T-Sports faces off against WSU’s Nuthouse despite rowdy crowd

Heckling at show raises concern
by Christina Russell

Last Friday students flocked to Maxey Auditorium, where Whitman’s Theatre Sports troupe faced Washington State’s Nuthouse in a game of improvisation. The evening started like any other T-Sports performance, save for the midnight show time and Washington’s presence on the stage. “No alcohol allowed” signs laced the entrance, but as Whitties piled into the building, an escalation in noise served to expose the state of the audience.

As the show unfolded, talking did not cease and progressed to heckling while Nuthouse was up.

“I remember turning my head more than once to see who could possibly say most of the stuff that was said,” said first-year Nadim Damluji. “I thought I was in a venue with my peers, but I felt alone.”

When Theatre Sports asked for audience participation in a game involving thinking of something you really wouldn’t want to do, Whitties yelled, “Attend Wazzu! Live in Pullman! Be a Coug!” One Nuthouse performer responded, “At least I go to school and won’t end up working at McDonald’s.”

In a statement released by members of Theatre Sports, the team reflected on the evening’s events and said the following: “Friday’s show left a sort of bad taste in our mouths. We did a similar midnight show a couple years back with WSU. The atmosphere for that show was relatively rowdy for the obvious reason that it was a midnight show on a Friday, but we didn’t see nearly the same sort of unpleasant atmosphere we did for this last show.”

WSU anticipated this behavior. In fact, Nuthouse director John Hanus was part of the original group that performed on campus two years ago and knew what to expect. “I sent the five people I did because they are the more aggressive improv players on my team. If Whitman was rowdy I knew they could handle it and would be able to steamroll through all of them.” WSU had approached Whitman to do this performance, in an attempt to “strengthen relations and connect eastern Washington,” said Hanus.

Nuthouse players were ready for the criticism but felt that their performance was impacted. “I don’t mind being a kind of sacrificial lamb once in a while, I’m a big boy, I can handle it,” said Nuthouse member Jared Chastain. Chastain acknowledged what was at the core of a lot of criticism that WSU received that night: “Players that were the most vulgar were definitely from Pullman. I know those players very well; they aren’t like that at home. I could tell they were nervous.”

While the WSU audience sat “very attentive” according to Chastain, Whitman was “more like a video game, really interactive. That startled the players.” One player, Chris Hayes, said that he “noticed there were a lot of people in the audience ‘shooshing’ the hecklers,” exposing the dichotomous nature of audience members. “We were told Whitman gets competitive,” said Hayes.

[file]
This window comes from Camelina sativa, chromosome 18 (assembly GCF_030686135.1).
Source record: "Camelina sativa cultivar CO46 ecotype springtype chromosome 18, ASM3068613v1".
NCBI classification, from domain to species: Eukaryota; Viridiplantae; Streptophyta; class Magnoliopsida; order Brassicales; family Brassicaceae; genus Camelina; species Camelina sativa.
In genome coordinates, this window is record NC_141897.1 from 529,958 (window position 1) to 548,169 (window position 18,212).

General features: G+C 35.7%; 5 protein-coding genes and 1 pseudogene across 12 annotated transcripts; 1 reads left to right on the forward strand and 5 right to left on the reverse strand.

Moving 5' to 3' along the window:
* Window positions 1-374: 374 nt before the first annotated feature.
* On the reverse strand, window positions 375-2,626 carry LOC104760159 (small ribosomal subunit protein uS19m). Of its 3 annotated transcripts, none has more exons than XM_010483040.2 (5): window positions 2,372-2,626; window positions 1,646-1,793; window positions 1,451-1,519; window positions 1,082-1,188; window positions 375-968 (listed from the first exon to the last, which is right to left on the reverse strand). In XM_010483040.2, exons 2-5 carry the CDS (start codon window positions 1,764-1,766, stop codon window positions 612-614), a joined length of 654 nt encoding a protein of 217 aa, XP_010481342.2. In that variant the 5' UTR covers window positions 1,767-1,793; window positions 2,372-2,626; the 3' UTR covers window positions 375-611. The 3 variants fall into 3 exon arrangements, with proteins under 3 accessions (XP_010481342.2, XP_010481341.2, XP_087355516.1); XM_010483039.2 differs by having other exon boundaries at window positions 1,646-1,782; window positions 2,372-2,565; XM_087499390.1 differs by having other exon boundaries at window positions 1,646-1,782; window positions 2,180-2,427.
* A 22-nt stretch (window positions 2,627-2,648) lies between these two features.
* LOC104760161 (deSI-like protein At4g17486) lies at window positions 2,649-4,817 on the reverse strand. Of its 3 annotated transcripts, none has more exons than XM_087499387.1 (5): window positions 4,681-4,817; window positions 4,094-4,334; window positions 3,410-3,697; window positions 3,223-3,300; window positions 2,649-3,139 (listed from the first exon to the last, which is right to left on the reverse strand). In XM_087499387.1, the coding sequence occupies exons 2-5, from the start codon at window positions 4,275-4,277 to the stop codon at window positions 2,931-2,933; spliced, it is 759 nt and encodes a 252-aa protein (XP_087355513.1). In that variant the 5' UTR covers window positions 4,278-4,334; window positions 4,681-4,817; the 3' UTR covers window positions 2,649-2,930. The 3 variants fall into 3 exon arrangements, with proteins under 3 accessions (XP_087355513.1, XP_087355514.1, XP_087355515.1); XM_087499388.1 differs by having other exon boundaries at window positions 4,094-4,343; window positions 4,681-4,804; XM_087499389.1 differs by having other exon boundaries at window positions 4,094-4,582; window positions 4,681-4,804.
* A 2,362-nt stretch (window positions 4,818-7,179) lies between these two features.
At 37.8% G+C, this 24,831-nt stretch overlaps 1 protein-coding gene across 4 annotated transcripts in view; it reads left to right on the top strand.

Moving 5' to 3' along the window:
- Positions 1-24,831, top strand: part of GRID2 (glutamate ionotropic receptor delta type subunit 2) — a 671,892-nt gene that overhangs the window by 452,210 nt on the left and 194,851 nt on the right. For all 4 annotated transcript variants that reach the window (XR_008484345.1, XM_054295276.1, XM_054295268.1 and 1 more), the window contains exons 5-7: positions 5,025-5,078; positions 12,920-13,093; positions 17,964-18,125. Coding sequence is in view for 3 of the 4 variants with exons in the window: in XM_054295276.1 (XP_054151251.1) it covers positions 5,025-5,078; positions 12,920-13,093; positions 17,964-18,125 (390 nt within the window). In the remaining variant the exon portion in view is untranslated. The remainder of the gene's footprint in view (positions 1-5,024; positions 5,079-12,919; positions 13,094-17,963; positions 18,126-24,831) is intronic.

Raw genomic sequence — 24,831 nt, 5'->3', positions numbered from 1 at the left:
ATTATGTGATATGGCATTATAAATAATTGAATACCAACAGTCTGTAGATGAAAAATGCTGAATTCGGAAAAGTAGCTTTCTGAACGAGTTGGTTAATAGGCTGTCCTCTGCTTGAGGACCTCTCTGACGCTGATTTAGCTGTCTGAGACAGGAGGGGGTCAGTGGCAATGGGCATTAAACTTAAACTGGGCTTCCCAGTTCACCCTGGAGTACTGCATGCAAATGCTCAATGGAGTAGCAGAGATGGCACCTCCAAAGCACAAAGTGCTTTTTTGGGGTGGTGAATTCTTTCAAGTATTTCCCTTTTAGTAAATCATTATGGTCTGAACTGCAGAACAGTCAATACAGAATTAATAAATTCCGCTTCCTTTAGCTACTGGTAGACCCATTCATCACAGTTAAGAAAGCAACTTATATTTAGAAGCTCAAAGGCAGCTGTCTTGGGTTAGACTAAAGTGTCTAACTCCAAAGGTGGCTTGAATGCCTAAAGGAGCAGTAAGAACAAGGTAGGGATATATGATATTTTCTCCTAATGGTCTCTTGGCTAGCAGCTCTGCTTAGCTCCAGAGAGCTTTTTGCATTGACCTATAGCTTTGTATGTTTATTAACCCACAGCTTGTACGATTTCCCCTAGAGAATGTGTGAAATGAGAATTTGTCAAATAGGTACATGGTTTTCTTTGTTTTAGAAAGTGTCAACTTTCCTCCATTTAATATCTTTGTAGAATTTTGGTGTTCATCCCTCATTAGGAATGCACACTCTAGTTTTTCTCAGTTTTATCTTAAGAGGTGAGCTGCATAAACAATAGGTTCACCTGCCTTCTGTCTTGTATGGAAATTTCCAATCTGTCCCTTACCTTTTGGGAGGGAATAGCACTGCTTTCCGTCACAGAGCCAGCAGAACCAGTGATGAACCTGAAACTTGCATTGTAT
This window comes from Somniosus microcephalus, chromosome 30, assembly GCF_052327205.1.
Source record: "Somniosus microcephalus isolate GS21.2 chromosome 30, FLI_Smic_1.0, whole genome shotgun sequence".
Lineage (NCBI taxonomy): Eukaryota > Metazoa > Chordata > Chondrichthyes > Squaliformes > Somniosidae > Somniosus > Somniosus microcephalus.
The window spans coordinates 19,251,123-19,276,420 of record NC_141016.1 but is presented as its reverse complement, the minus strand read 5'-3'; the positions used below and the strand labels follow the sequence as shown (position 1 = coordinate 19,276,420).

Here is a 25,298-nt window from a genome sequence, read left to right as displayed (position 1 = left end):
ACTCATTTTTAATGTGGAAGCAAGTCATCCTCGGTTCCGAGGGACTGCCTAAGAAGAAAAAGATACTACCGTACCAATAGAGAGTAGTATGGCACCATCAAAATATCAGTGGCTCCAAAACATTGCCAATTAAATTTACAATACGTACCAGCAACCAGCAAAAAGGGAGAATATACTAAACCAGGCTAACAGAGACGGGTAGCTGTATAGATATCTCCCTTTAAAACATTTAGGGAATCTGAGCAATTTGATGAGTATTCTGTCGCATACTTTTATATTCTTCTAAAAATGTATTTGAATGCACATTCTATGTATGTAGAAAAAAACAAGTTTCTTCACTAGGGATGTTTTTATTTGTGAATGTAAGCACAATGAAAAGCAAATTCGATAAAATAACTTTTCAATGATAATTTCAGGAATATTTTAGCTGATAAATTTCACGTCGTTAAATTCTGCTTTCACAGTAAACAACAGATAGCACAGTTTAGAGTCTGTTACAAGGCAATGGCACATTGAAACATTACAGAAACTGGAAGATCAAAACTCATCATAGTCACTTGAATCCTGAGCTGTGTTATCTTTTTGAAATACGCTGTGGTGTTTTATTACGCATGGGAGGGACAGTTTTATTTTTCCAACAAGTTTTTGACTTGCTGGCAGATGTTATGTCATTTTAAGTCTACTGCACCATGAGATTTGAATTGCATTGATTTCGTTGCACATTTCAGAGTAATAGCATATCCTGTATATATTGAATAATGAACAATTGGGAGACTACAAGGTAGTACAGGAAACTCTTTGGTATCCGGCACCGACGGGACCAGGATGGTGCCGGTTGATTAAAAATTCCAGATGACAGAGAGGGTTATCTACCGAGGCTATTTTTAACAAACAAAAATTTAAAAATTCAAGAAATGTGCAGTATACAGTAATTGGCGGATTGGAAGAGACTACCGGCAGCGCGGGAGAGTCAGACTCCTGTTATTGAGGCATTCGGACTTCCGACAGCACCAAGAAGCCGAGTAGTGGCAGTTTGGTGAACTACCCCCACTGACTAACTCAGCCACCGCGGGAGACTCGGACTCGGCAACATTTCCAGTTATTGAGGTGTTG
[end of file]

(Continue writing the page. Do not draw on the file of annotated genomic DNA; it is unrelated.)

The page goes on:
Theatre Sports has considered never hosting an event of this nature again because of last Friday night.

“We’re not sure what made this show different, but in the future when we do competitive shows with teams from other schools, they won’t take place on a weekend night and they will definitely be much earlier. This kind of show at a late hour clearly doesn’t foster the best audience-performer relationship. There was a certain level of vulgarity that should remain intolerable.”

Theatre Sports has been apologetic for what happened. “We sincerely apologize to anyone who had an unpleasant experience, and we hope to use the semester’s last show to make it up to you.”

T-Sports will tentatively be holding a long-form show in Kimball on Tuesday, Dec. 12 at 8 p.m. The show will be entitled “Theatre Sports gets clean.”



Filed under News

2 responses to “T-Sports faces off against WSU’s Nuthouse despite rowdy crowd

  1. okay, so, I was reading this and I thought to myself, I am a little apalled at what happened in this show. I wasn’t there, but reading this I am a little saddened. As a founding member of Nuthouse, I want to tell all the participants in the theater sports game at whatever school you are in, to not give up on the midnight shows. But remember the rules, don’t hit below the belt. If you didn’t know the rules DON’T HIT BELOW THE BELT. When the kids get hit the parents get mad, (if you know what I’m saying.) If you think of it like this – competition is good when its clean, when you fight dirty, everyone gets hurt and bad publicity is … well, not good and it can kill what at one time was a fun experience. I don’t want to be the mom but just to clear this up. What ever happened, it was because the team unfortunately was not prepared for it, and for some reason, the control got away from the actors. Each team, should do a midnight show at least once a semester, maybe every other month on a 2 show night, to get used to the heckling, so it’s not a surprise. Heckling is part of being in improv theater, if you think it isn’t – you’re just not paying attention. Drunk people are like 5 year olds – they have no interior monologue-its true, just look around the bar next time you’re out. I don’t care what city or college you are at. So, if you’re on stage, you are in control, not the other way around. Okay grasshopper, get back to the gym and get back on the stage!! Gym will clear your mind, stage will loosen your tongue for more entertaining activities. Feel free to comment to me at http://www.myspace.com/barbtidlytastic . Please be aware that I mean no disrespect to your Whitman student body at all, WSU shows are with drunk audiences all the time. Been there, done that 🙂 ~ Barbra
    p.s. that’s why i was like WTF??? LOL

  2. Jared Chastain

    It was a great show. Nuthouse is even better now for it. You helped us in a lot of ways. Thanks Whitman!

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